About This Chapter
Who's it for?
This unit of our 9th Grade English Homeschool course will benefit any student who is trying to learn about the different types of drama. There is no faster or easier way to learn about dramatic literature. Among those who would benefit are:
- Students who require an efficient, self-paced course of study to learn about the elements of drama or the characteristics of various theatrical movements.
- Homeschool parents looking to spend less time preparing lessons and more time teaching.
- Homeschool parents who need an English curriculum that appeals to multiple learning types (visual or auditory).
- Gifted students and students with learning differences.
How it works:
- Students watch a short, fun video lesson that covers a specific unit topic.
- Students and parents can refer to the video transcripts to reinforce learning.
- Short quizzes and a dramatic literature unit exam confirm understanding or identify any topics that require review.
Dramatic Literature Unit Objectives
- Explain how drama has changed over time.
- Understand the elements of drama, including plot, setting and symbolism.
- Trace the evolution of the tragic hero from Greek to modern times.
- Differentiate between the various types of dramatic comedy.
- Identify the elements of melodrama from the 18th century to today.
- Compare such dramatic movements as surrealism and futurism.
- Examine Bertolt Brecht's epic theatre movement.
- Recognize the characteristics of Artaud's Theatre of Cruelty.
- Understand the historical contexts of the Theatre of the Absurd.
- Practice analyzing dramatic works' staging and character development.
1. What is Drama? - Terms, Time Periods and Styles
Ever wonder why we use the word 'drama' when referencing people who overreact to a situation? Discover the definition of drama, its different styles, and why your friends might belong on the stage in this overview of the dramatic genre.
2. History of Drama: Dramatic Movements and Time Periods
Today's theatre is a mix of many styles that have been popular for hundreds of years. In this lesson, learn how each time period contributed to what we now see during a live, dramatic performance.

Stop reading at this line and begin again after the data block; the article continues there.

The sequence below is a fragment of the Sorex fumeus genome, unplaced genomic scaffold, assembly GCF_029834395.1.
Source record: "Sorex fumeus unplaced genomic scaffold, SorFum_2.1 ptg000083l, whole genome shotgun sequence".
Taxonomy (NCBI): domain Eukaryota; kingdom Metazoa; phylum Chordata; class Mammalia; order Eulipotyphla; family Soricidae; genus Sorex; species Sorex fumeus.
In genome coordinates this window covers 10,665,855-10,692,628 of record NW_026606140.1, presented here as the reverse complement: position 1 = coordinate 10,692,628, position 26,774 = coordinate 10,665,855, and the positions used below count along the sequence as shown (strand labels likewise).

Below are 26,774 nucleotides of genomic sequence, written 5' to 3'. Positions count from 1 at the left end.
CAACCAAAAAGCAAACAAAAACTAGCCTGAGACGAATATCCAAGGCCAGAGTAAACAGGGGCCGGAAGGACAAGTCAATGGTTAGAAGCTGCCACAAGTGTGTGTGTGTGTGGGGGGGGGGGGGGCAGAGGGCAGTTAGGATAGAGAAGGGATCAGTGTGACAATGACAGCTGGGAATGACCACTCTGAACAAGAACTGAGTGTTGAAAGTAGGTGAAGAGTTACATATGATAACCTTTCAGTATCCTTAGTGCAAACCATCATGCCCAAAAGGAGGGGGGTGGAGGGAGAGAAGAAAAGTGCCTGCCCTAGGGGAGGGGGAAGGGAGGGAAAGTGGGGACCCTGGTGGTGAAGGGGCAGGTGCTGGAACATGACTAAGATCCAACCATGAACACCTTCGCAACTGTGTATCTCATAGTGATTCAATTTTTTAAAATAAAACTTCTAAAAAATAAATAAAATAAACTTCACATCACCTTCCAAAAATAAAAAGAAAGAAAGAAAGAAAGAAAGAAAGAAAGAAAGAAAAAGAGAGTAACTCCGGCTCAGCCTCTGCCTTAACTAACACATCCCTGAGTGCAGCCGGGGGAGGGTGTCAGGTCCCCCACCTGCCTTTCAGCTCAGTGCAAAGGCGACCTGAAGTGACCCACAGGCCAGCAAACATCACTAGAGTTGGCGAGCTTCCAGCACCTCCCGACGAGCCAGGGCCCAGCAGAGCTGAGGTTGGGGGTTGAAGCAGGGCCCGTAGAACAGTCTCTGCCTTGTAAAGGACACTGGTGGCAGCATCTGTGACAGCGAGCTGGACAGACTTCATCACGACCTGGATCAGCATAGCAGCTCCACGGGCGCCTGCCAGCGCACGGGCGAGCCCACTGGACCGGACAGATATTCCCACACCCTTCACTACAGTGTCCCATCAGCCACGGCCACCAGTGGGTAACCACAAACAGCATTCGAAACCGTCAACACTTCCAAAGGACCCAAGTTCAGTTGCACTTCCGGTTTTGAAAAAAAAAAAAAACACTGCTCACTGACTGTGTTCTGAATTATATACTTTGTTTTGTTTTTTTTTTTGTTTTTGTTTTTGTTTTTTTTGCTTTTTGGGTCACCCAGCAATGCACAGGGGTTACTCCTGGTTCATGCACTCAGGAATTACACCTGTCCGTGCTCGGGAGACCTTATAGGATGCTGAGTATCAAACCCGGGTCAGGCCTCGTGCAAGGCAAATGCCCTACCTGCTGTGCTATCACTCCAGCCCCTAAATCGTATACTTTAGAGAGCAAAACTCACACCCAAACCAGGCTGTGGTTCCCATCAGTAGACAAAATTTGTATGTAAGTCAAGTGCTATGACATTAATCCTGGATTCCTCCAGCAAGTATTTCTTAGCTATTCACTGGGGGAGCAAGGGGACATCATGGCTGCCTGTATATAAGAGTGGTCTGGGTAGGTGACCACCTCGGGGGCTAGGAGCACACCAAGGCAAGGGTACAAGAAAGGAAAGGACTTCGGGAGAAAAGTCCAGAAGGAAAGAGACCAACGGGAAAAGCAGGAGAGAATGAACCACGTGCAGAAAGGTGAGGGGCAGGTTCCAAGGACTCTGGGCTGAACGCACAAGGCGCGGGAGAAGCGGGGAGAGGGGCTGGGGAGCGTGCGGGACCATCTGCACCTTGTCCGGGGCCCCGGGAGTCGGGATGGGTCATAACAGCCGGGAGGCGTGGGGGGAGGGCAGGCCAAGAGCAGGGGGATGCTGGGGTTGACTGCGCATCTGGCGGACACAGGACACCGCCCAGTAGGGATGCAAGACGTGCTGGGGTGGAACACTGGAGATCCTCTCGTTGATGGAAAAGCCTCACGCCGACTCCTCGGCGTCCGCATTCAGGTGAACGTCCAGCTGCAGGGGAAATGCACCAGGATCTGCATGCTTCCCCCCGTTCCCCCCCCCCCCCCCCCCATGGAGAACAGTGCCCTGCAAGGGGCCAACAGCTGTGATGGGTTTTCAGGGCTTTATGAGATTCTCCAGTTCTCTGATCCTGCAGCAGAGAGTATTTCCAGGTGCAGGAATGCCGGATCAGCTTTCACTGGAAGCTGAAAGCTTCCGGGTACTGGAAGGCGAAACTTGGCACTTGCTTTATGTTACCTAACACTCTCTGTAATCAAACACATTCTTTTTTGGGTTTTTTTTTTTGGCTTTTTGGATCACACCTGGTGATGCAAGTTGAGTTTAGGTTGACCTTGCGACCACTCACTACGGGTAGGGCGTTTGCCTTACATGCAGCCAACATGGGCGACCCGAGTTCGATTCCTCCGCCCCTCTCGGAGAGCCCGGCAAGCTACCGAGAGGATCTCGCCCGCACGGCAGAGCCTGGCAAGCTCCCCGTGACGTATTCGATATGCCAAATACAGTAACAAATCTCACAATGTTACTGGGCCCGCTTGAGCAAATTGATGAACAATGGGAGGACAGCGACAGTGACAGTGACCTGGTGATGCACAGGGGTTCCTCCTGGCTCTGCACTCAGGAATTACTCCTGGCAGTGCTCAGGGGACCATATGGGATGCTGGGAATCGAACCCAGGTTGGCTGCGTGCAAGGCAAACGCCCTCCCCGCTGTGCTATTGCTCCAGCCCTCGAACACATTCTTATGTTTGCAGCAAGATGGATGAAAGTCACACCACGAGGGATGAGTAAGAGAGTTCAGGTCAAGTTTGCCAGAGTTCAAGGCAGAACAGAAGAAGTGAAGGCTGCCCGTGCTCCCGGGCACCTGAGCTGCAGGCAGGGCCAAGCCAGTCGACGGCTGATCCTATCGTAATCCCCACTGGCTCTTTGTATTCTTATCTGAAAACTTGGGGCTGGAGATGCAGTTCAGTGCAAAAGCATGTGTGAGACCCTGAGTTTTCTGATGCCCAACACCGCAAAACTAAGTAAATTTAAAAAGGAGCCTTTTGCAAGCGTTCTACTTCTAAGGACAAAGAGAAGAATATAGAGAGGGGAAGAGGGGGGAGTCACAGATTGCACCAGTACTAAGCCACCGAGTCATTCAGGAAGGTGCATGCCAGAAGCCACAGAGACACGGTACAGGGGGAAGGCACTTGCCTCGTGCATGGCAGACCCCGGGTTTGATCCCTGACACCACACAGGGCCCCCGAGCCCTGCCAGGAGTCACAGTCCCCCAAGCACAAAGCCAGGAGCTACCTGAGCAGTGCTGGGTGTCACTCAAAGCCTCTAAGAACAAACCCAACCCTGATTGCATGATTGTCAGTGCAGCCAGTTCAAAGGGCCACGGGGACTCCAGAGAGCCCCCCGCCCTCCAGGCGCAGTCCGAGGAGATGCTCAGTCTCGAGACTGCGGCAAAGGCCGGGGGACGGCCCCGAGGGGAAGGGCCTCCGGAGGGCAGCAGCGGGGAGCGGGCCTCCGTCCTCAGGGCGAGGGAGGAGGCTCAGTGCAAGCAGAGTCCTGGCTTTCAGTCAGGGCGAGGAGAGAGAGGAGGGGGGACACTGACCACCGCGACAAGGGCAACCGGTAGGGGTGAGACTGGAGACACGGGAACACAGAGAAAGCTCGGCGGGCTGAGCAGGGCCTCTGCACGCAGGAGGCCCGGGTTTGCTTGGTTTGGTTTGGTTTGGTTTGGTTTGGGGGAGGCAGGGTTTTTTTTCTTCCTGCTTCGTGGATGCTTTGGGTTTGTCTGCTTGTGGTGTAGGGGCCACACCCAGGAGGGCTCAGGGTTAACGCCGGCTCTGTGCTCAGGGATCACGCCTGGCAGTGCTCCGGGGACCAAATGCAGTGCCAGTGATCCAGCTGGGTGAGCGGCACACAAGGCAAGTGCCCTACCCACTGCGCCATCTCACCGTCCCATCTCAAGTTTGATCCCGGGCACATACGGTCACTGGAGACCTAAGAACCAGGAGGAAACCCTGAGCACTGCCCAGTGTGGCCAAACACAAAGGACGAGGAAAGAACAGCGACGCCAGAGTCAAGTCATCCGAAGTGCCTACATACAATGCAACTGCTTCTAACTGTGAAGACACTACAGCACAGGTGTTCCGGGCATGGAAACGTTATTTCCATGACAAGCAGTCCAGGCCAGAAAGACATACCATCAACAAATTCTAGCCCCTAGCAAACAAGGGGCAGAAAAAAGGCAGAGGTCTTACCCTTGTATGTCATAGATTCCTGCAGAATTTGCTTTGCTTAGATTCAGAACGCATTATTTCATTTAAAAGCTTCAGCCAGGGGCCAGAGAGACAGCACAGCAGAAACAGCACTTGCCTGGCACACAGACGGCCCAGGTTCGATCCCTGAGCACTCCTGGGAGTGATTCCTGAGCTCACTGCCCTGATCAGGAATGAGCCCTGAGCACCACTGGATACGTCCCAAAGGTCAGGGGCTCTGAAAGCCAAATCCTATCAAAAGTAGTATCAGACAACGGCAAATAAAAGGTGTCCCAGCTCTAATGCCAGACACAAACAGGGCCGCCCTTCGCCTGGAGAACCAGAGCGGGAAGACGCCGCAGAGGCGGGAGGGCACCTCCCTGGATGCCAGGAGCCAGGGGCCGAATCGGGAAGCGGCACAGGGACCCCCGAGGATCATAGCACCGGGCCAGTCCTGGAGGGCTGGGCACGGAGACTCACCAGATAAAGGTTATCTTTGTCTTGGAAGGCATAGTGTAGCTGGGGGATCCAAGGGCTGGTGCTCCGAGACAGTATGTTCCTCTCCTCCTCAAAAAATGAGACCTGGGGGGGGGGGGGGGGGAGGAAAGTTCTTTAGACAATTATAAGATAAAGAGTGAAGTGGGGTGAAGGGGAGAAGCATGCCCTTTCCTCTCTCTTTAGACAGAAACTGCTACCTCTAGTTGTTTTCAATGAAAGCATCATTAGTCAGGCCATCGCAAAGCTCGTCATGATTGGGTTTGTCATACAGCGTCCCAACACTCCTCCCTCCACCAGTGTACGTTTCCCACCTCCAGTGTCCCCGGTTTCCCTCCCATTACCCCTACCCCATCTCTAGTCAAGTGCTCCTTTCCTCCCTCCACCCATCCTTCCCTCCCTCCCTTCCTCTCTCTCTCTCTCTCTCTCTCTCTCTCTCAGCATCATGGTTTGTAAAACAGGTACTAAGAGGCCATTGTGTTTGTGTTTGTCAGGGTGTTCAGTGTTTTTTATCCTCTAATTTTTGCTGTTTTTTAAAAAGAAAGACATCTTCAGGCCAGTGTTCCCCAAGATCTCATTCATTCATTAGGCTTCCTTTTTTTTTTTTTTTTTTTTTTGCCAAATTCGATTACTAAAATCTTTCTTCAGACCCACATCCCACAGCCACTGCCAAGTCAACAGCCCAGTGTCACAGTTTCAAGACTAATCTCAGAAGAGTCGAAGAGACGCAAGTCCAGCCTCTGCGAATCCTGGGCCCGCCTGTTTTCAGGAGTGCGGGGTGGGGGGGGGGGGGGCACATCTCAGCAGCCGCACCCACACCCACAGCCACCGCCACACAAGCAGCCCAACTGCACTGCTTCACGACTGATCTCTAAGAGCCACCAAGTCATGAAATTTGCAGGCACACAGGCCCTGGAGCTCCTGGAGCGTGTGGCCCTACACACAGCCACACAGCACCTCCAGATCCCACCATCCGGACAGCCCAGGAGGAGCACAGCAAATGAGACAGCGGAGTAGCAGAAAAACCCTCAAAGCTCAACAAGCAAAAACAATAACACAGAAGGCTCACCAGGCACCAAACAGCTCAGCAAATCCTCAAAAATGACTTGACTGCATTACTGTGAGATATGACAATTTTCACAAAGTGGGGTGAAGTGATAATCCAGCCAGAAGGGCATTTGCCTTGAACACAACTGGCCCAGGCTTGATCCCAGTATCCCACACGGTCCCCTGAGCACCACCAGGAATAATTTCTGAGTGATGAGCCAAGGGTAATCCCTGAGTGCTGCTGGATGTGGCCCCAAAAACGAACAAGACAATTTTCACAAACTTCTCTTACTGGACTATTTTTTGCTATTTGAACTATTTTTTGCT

3. Elements of Drama: Characters, Plot, Setting & Symbolism
Have you ever wondered how actors in a play can convey a story without the audience reading the script? Watch and learn how playwrights use dramatic elements to tell a story on the stage.
4. Tragedy in Drama: Classical to Modern
Nearly every story has a hero, but some are better off by the end of the story than others. In this video, we learn what is so tragic about the hero in a tragedy.
5. Dramatic Comedy: History and Types
Everyone loves to laugh, and sometimes it's at the most inappropriate times. Even the ancient Greeks loved a dirty joke or two! Learn more in this video about dramatic comedy, its history and types.
6. Dramatic Farce: History, Examples and Playwrights
Would you believe Curly, Larry, and Moe, The Three Stooges, are simply practicing a centuries-old form of drama? Learn more about how horseplay and high energy contribute to the dramatic comedy sub-genre called farce.
7. Elements of Melodrama: From Early Theater to the Modern Soap Opera
Have you ever wondered where or when soap operas started? In this video, we will look at the history and transformation of the melodrama from the stage to the small (and big) screen.
8. Futurism, Dada, Surrealism & Expressionism
They say that entertainment often mirrors reality. This was only partially true in the early 20th century. Watch this video to see how playwrights all took different approaches to creating their own realities in these dramatic movements of the early 1900s.
9. Epic Theatre: Brecht
Communism? 'Mack the Knife'? Verfremdung? Wonder what these have in common or what they even mean? Find out how epic theatre united these with the hope of making social changes.
10. Theatre of Cruelty: Artaud
Most of us watch movies or television shows to relax or escape reality, not as a means of reform. In this video, learn how Antonin Artaud's Theatre of Cruelty tries to shock the audience into becoming better people.
11. Theatre of the Absurd
You've heard the word 'absurd,' but did you know it was a type of theatre? Watch this video to see how the absurdity of World War II helped promote the Theatre of the Absurd.
12. Analyzing Dramatic Works: Theme, Character Development & Staging
If 'All the world's a stage, and all the men and women merely players,' then why does analyzing a dramatic script seem so difficult? Find out how to make analyzing dramatic works easier with a four-step process in this video lesson.
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Other chapters within the 9th Grade English: Homeschool Curriculum course
- Introduction to Prose - 9th Grade: Homeschool Curriculum
- American Novelists - 9th Grade: Homeschool Curriculum
- American Short Story Authors - 9th Grade: Homeschool Curriculum
- Ancient Literature - 9th Grade: Homeschool Curriculum
- British Fiction Writers - 9th Grade: Homeschool Curriculum
- Contemporary Fiction - 9th Grade: Homeschool Curriculum
- Dramatic Works - 9th Grade: Homeschool Curriculum
- Poetry Analysis: Homeschool Curriculum
- Literary Terms - Definitions & Examples: Homeschool Curriculum
- Text Analysis and Close Reading - 9th Grade: Homeschool Curriculum
- Introduction to High School Writing - 9th Grade: Homeschool Curriculum
- Types of Essay - 9th Grade: Homeschool Curriculum
- The Writing Process - 9th Grade: Homeschool Curriculum
- Writing Conventions - 9th Grade: Homeschool Curriculum
- Using Source Materials - 9th Grade: Homeschool Curriculum
- Common Usage Errors - 9th Grade: Homeschool Curriculum
- Preventing Capitalization & Spelling Errors: Homeschool Curriculum
- Elements of Grammar - 9th Grade: Homeschool Curriculum
- Punctuation in Writing - 9th Grade: Homeschool Curriculum